Believe it or not, the biggest threat to your UPS system isn’t faulty equipment or your system’s internal components failing. It’s you, the operator. Take a look at how you, along with the other leading causes of UPS system failure, could be putting your facility at risk.
As the first line of defense in protecting your mission-critical equipment, the last thing you want to do is unknowingly compromise part of your system. If part of it breaks down, you could be left high and dry during a power outage.
There are a wide variety of threats that could cause your UPS to fail, ranging from its internal components to faulty operation. However, with the proper knowledge and regular maintenance checks, many of these issues can be avoided.
The Three Biggest Threats to Your UPS System
1. A Faulty Operator – As is the case with most equipment, the number one threat to your UPS is you, the operator. The operator, either by lack of training, misinformation, budget constraint or other issues, subjects UPS systems to conditions that accelerate breakdowns.
We have been in a number of “UPS rooms” with excessive heat, cold, humidity, dust, dirt, packing materials and other contaminants. While some conditions are unavoidable, many can be corrected with proper room planning and maintenance.
A large number of repairs can be traced back to poor environmental conditions that cause a premature failure. In every measurement, operator error is responsible – or at least partially responsible – for more UPS failures than any other single cause.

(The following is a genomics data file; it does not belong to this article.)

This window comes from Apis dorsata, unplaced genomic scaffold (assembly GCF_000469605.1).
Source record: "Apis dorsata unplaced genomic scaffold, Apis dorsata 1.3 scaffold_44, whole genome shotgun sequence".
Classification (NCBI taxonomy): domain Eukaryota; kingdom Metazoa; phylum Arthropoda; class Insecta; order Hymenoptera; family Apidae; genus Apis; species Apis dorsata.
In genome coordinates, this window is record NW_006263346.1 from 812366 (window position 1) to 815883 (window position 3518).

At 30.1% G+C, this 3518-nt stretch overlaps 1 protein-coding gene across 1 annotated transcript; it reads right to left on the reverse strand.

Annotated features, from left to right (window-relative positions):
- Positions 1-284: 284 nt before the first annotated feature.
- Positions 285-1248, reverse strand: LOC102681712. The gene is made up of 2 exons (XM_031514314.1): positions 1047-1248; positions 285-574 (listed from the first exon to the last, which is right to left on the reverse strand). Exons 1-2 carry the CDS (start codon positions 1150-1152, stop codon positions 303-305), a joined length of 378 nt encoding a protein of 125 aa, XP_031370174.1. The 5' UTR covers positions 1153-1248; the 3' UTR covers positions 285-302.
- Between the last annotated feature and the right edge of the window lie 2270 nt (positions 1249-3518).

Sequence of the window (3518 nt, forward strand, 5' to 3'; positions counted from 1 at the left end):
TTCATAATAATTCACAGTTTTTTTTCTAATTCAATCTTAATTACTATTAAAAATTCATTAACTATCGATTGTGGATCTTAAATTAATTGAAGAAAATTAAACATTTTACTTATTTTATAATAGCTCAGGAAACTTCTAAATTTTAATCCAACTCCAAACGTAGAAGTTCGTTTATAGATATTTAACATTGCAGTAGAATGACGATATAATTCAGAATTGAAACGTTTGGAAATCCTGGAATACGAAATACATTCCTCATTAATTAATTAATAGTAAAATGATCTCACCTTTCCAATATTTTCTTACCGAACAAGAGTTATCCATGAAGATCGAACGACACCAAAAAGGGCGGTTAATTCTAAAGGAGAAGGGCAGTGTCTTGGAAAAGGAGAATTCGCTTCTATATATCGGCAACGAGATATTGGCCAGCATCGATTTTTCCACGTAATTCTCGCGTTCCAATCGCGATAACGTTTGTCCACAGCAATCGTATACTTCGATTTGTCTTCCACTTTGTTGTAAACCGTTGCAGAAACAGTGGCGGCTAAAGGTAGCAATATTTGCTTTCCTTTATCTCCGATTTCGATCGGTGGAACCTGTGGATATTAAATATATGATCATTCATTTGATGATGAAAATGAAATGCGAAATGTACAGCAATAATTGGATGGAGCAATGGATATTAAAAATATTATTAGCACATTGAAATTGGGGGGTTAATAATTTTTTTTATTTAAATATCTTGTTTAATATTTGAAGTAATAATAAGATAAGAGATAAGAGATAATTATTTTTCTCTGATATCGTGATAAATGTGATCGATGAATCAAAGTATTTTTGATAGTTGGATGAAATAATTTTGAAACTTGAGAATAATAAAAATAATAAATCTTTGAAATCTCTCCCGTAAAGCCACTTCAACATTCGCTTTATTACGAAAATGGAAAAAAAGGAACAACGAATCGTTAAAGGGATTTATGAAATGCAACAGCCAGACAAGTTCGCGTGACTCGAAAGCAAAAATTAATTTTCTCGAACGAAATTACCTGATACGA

2. Battery Failure – From an equipment point of view, battery failure is the next most common problem for UPS systems. Fortunately, the majority of these failures are predictable and can be avoided.
Because batteries are the effective heart of most UPS systems, it is vital they are properly installed and maintained. Temperature, humidity, correct sizing, exercising and testing all affect operation, reliability and longevity of your batteries.
Routine battery maintenance with accurate recordkeeping can help an operator budget, schedule and avoid battery failure issues. That’s why we recommend scheduling at least two preventative maintenance checks per year to ensure the health of your UPS battery.
Making sure your battery cabinet or rack is well maintained and kept in the appropriate environment is the single best thing you can do to enhance reliability.
3. Fans, capacitors, and other smaller components failing – After batteries, the usual suspects for UPS failure are fans, capacitors, contactors, sensors and circuit boards, with fans being the next likely item to fail. Once again, a routine maintenance plan will help you spot these components before they fail.
While you can’t catch everything, a complete inspection with thermal scanning, electrical and electronic systems testing as well as a visual inspection can help you catch potential problems before they happen.
Whether from faulty operation or an internal component of your UPS failing, your mission-critical equipment and load are at risk should your UPS fail. Keep your UPS system in optimal condition and schedule regular maintenance checks to avoid the disaster of a UPS system failure.